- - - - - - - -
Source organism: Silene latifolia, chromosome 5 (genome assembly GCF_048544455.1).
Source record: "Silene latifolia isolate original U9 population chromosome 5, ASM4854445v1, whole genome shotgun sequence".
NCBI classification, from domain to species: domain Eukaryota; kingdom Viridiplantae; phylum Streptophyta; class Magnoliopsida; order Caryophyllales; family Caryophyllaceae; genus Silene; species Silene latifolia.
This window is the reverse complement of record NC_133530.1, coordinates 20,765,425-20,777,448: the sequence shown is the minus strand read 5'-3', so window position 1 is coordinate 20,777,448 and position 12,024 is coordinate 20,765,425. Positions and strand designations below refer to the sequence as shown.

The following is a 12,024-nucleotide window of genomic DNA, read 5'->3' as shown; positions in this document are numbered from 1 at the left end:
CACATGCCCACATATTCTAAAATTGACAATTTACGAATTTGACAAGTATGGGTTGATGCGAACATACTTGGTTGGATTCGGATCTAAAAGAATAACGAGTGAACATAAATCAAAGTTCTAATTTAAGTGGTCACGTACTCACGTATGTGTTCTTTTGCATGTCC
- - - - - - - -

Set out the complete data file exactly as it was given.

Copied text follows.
Source organism: Silene latifolia, chromosome 5 (genome assembly GCF_048544455.1).
Source record: "Silene latifolia isolate original U9 population chromosome 5, ASM4854445v1, whole genome shotgun sequence".
NCBI classification, from domain to species: domain Eukaryota; kingdom Viridiplantae; phylum Streptophyta; class Magnoliopsida; order Caryophyllales; family Caryophyllaceae; genus Silene; species Silene latifolia.
This window is the reverse complement of record NC_133530.1, coordinates 20,765,425-20,777,448: the sequence shown is the minus strand read 5'-3', so window position 1 is coordinate 20,777,448 and position 12,024 is coordinate 20,765,425. Positions and strand designations below refer to the sequence as shown.

The following is a 12,024-nucleotide window of genomic DNA, read 5'->3' as shown; positions in this document are numbered from 1 at the left end:
CACATGCCCACATATTCTAAAATTGACAATTTACGAATTTGACAAGTATGGGTTGATGCGAACATACTTGGTTGGATTCGGATCTAAAAGAATAACGAGTGAACATAAATCAAAGTTCTAATTTAAGTGGTCACGTACTCACGTATGTGTTCTTTTGCATGTCC